The frequency of simultaneous natural hazards affecting a track segment is very low; however, the importance of simultaneously occurring events and the associated damages and disruptions should not be underestimated. Despite the large confidence intervals of two or more disruptive events in Figure 5, we still identified a statistically significant effect that is at least twice as large as the effect of any natural hazard on its own. There are several reasons for the co-occurrence of different natural hazards in our study having such a low frequency. We assigned the events to track segments, which may be too detailed a spatial resolution, as a track segment is, on average, 6.9 km long. Further uncertainty arises from the event data, since the location is not always exact, so that spatially close events could theoretically have occurred at the same site. Since all the events occurred in the past and are predominantly small events that have no visible long-term traces in the landscape, the exact location can be retrospectively determined only in individual cases. For slope fires and floods, exact localization is not possible at all, since the events in the dataset are only assigned to the nearest operating point. Moreover, although reports were each assigned to one event category, an event can also represent a combination of different processes, e.g., the uprooting of trees due to mass movements or flash floods. Furthermore, the dataset has a short time span of only three years. If we were to study simultaneously occurring events, a route-level analysis with a longer time series of at least 10 years would be more appropriate. Despite these limitations, however, we are convinced that our study demonstrates the potential of matching natural hazard event data with train traffic data. Further efforts should be directed toward this previously under-represented area of rail transportation research.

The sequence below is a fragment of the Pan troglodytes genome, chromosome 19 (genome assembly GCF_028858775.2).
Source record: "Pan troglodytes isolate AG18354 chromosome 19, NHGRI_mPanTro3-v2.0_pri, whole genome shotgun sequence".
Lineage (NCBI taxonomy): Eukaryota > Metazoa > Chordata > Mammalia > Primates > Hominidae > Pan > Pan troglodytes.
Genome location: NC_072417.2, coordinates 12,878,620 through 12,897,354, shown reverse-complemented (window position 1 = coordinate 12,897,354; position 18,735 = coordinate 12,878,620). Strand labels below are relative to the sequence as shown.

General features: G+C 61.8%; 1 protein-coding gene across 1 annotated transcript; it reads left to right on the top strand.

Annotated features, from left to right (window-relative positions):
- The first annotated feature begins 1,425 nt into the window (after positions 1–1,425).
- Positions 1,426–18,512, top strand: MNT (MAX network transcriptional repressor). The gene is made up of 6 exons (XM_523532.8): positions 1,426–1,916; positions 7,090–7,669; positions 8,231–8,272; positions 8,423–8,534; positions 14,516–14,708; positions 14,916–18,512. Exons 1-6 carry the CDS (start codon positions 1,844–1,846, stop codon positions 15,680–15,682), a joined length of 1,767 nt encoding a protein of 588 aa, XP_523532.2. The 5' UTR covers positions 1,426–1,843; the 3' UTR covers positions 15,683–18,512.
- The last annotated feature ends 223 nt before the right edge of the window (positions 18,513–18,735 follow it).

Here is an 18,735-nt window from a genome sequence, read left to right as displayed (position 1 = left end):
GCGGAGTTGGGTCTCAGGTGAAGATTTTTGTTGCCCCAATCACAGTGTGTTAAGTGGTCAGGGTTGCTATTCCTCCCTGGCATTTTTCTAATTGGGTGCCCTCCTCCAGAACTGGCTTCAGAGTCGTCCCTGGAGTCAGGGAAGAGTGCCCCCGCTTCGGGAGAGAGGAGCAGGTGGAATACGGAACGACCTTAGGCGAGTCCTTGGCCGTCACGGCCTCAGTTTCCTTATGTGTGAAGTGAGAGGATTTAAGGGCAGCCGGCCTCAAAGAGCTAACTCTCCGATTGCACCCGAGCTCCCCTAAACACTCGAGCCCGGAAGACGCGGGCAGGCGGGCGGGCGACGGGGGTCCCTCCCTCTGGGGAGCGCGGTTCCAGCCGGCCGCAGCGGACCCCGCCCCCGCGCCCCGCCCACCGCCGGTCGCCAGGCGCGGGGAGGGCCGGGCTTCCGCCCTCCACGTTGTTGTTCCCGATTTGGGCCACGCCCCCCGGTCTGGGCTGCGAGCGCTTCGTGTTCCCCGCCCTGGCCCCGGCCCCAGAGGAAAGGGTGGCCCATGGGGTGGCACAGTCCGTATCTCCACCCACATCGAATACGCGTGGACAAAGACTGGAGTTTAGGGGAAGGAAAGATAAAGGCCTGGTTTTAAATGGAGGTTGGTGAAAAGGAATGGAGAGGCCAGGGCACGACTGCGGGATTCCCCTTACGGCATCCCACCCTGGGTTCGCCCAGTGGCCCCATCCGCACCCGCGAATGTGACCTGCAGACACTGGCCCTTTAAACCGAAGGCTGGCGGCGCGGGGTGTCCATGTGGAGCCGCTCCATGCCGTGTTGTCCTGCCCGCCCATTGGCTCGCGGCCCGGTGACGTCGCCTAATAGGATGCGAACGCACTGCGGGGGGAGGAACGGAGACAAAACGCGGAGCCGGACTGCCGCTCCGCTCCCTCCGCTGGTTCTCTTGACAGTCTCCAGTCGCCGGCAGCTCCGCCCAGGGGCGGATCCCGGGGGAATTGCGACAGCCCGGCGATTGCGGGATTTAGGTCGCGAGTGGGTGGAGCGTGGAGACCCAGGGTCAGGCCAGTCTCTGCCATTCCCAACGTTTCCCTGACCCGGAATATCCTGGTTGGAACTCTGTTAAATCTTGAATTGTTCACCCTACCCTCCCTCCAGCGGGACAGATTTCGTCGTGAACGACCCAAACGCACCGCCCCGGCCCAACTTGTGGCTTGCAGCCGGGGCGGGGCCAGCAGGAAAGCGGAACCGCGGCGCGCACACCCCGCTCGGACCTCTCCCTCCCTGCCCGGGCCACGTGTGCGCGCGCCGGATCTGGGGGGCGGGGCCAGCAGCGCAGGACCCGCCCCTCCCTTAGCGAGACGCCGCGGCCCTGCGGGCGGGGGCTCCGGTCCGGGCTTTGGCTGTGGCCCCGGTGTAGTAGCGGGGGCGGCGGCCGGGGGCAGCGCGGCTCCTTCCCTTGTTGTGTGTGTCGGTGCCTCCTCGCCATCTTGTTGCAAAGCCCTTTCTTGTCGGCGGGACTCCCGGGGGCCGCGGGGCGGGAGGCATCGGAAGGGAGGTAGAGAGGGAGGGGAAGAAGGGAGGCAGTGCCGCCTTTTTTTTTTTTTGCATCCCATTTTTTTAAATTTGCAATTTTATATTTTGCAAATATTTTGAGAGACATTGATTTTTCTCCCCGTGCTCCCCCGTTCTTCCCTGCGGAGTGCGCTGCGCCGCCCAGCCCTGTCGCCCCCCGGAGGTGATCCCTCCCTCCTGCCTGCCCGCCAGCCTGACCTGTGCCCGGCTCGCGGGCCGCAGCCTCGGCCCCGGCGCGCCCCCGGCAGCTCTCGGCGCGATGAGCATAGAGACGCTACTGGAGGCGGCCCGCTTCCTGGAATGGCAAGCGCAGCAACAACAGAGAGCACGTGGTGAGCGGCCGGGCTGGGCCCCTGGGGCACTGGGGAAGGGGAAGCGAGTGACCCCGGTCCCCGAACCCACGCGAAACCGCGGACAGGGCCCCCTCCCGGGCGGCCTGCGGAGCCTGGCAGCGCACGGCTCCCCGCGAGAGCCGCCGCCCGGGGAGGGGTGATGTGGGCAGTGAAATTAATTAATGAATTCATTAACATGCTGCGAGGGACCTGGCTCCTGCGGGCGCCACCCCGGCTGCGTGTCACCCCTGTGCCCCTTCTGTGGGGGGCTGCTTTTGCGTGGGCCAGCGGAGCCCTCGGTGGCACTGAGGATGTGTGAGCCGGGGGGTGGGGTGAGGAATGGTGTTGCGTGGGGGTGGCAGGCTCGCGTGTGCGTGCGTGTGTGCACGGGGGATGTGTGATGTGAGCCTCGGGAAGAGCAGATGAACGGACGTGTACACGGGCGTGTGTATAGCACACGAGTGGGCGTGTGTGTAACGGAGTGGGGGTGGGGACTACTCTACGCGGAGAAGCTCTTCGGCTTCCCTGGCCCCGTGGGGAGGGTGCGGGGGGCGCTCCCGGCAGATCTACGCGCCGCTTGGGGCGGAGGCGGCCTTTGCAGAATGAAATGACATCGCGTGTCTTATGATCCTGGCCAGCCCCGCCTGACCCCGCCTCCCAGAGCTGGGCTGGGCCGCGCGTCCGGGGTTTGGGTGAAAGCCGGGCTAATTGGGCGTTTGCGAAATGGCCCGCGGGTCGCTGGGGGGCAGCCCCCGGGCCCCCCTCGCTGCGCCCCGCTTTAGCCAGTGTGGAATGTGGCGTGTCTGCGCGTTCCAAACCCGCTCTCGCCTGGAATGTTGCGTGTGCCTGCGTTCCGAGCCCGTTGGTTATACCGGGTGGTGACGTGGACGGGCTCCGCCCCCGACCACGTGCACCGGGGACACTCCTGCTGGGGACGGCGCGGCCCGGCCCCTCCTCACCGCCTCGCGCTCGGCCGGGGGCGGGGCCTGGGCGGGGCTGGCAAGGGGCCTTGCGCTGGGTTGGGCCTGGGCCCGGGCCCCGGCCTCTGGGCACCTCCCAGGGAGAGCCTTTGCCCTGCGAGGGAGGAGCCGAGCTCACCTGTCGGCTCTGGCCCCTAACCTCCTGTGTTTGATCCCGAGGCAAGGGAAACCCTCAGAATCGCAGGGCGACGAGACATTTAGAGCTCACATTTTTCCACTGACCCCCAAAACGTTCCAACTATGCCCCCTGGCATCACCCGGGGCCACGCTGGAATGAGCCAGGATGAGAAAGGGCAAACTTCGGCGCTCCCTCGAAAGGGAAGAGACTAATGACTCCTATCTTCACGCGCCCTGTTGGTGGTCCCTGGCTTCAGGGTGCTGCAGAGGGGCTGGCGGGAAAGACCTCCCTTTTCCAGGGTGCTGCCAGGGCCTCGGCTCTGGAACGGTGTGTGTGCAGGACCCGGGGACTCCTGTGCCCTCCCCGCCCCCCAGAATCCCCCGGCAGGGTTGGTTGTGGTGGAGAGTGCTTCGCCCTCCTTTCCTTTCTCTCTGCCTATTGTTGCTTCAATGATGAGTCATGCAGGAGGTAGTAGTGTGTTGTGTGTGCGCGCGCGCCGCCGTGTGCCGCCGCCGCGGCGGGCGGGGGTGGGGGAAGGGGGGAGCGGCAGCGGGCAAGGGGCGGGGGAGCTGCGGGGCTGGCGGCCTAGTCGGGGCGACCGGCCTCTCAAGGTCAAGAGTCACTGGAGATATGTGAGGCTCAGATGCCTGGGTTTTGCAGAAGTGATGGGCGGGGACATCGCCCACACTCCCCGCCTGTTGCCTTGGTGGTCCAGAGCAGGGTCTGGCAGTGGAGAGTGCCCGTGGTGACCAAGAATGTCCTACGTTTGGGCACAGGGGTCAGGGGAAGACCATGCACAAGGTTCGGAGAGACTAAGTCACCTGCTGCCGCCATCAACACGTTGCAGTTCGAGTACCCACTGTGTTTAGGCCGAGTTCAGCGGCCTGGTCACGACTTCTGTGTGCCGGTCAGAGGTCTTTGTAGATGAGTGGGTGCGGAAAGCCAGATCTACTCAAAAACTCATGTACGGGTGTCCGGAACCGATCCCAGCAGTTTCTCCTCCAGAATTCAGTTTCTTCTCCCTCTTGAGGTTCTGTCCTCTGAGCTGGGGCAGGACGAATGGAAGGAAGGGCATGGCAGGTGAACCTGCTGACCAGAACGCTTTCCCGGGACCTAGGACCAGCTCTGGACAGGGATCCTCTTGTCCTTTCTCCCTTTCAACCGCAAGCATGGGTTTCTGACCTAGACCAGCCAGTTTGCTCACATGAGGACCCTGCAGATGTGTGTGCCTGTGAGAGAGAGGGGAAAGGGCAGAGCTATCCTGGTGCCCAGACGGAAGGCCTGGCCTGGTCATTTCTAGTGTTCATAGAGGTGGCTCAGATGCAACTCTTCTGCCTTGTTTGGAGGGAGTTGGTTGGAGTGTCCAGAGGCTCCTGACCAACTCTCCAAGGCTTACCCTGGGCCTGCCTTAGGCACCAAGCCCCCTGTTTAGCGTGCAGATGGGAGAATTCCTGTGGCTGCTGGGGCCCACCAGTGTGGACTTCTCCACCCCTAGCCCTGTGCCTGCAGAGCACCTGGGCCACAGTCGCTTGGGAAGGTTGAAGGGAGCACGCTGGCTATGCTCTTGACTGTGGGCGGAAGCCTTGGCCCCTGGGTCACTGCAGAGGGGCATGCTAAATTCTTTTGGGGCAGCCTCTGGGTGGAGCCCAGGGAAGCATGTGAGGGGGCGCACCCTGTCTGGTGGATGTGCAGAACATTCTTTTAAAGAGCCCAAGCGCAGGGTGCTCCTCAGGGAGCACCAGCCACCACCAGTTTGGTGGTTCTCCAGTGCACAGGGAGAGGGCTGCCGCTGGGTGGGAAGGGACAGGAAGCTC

5. Conclusions

In this study, we analyzed the impact of four different types of natural hazard in terms of the reduction in daily train volumes, and identified floods as having the strongest effect. We are the first to use a multihazard approach to attempt to rank different natural hazards according to their impact on railway traffic, the results of which can help to prioritize appropriate resilience strategies.
The results of this study open the door to further research, ideally with a dataset that has a wider spatial and temporal coverage. Not only will this capture more of the relatively infrequent events, such as simultaneously occurring natural hazards, but it will also provide enough information for forecasting trends in the effects of natural hazards. Furthermore, other potentially confounding factors must be taken into consideration, such as weather and other causes of railway disruptions, which is necessary in order to remove reverse causality and other potential endogeneity in train traffic. With this, less ambiguous and more robust measures of the vulnerability of railway infrastructure can be estimated, especially for natural hazards such as slope fires.